First we enter a large vestibule in which is the waiting-room, thence to a corridor having on one side the dressing-rooms, and a doorway on the opposite side leads to the three hot rooms, each of different temperature, the hottest being the far one. These rooms are separated by a curtain over each of the doorways, as no ordinary door would stand the heat.

Returning through these rooms we come to the shampooing room which is provided with a hot and cold freshwater spray, and from thence to a small sea-water plunge bath, if the bather wish it.

Close by is the large and handsome lounge or cooling-room, 26 feet by 24 feet, and 16 feet high. Here will be placed couches where the bather can lie an hour or so wrapped in sheets or blankets until he gets thoroughly cool and comfortable, enjoying at the same time his cigar, coffee, or newspaper. The heating of this department is by a, stove, out of sight, by the “Whitaker Heating Apparatus Company,” of Bolton, Lancashire. The stove is automatic in its action thus rendering over-heating impossible.

The heated air is first drawn into the hottest room passing through the other rooms. At the end farthest from the stove are gratings near the floor into which the warm air is drawn and returned to the stove by an air-flue which forms a seat, the heated air being thus in constant circulation no further ventilation is required. The stove also heats the water for shampooing purposes.

A passage from the Turkish bath entrance vestibule leads to the working department,
working where is a steam pump by Tangyes, Limited, Birmingham, capable of delivering about 4000 gallons an hour into two 500 gallon cisterns, for hot and cold water in the room above to supply the several baths, the hot one being heated by steam from the pump boiler. Here also are the wash-house and necessary out-officials.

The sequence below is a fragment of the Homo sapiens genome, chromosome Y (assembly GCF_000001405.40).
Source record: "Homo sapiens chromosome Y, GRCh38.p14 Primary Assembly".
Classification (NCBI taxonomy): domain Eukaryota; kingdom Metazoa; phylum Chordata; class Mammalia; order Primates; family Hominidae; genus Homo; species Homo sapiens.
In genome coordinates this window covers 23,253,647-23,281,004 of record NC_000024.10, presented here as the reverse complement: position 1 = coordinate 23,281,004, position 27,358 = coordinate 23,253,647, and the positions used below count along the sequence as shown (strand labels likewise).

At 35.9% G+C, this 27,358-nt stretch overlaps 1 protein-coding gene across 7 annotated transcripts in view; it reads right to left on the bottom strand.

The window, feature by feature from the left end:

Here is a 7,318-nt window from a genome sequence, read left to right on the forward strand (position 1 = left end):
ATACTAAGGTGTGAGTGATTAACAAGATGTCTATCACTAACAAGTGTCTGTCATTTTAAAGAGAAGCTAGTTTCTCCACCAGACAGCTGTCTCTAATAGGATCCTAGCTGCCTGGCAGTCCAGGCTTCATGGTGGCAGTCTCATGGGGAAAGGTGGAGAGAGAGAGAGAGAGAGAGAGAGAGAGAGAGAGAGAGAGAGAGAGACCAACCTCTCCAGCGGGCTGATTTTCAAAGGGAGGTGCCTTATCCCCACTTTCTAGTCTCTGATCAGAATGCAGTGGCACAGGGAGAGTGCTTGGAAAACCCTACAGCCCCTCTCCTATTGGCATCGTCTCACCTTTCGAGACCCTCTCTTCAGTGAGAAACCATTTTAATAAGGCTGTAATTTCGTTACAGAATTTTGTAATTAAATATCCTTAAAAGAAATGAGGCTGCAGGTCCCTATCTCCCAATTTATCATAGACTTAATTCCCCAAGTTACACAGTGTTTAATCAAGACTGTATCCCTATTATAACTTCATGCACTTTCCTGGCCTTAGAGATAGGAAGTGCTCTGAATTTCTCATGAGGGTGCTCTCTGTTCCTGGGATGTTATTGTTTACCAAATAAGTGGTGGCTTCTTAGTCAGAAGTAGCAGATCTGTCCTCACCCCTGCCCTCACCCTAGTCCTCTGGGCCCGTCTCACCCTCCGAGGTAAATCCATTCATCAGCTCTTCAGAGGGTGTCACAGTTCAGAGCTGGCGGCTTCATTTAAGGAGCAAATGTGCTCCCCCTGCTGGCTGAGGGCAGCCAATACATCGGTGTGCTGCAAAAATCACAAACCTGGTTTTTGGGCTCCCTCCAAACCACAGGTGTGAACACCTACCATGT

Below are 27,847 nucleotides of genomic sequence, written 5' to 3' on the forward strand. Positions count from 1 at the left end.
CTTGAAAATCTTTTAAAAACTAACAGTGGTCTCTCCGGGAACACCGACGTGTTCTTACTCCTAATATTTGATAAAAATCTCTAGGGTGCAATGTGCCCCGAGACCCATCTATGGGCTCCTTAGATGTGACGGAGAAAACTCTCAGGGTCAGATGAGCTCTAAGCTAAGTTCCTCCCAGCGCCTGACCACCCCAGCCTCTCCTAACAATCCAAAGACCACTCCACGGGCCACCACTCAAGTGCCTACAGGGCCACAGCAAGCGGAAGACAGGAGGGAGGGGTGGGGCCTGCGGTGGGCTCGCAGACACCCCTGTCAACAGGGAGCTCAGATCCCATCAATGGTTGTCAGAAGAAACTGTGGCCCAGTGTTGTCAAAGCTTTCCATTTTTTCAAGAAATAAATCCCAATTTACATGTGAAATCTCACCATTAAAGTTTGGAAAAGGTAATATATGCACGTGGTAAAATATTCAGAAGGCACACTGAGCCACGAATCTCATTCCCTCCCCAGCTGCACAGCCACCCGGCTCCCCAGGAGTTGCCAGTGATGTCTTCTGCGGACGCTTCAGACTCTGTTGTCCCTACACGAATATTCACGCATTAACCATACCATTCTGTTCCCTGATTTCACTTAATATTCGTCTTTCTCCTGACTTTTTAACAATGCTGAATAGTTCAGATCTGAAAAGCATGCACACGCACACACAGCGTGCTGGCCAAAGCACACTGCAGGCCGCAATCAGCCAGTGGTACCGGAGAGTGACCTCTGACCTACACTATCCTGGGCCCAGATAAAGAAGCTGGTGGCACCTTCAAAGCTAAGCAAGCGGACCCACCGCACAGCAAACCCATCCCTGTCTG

The directors at a meeting last week expressed their high approval of the arrangements and on the way in which the works had been carried out. It is intended to open the Baths on Whit-Monday.

A competent manager has been appointed in Mr. Gray, who resides on the premises, and the baths will no doubt prove a boon to the inhabitants of Skegness and neighbourhood, as well as a source of attraction to excursionists.

Dr. Thimbleby says of them : “The Turkish baths are fitted up with every convenience, and great care has been taken to secure thorough and proper ventilation, freedom from draught, and an equal temperature. The Turkish baths have a tendency quietly and gently to draw away from the body gout, rheumatism, lithic, and mineral and animal poisons, and morbid deposits of every kind by washing the blood of its impurities.”

The capital of the Company is £3,000 divided into 600 shares of £5 each. The shares have been well subscribed for, but there are still a number un-allotted. Messrs. Garfit and Co., Spilsby, Skegness, etc., are the bankers, and Messrs. Thimbleby and Son, solicitors of Spilsby, the solicitors and secretaries to the Company.

The Victorian baths were extensively damaged by bombs in World War 2 and were subsequently demolished in the 1950s.

More about Victorian Turkish Baths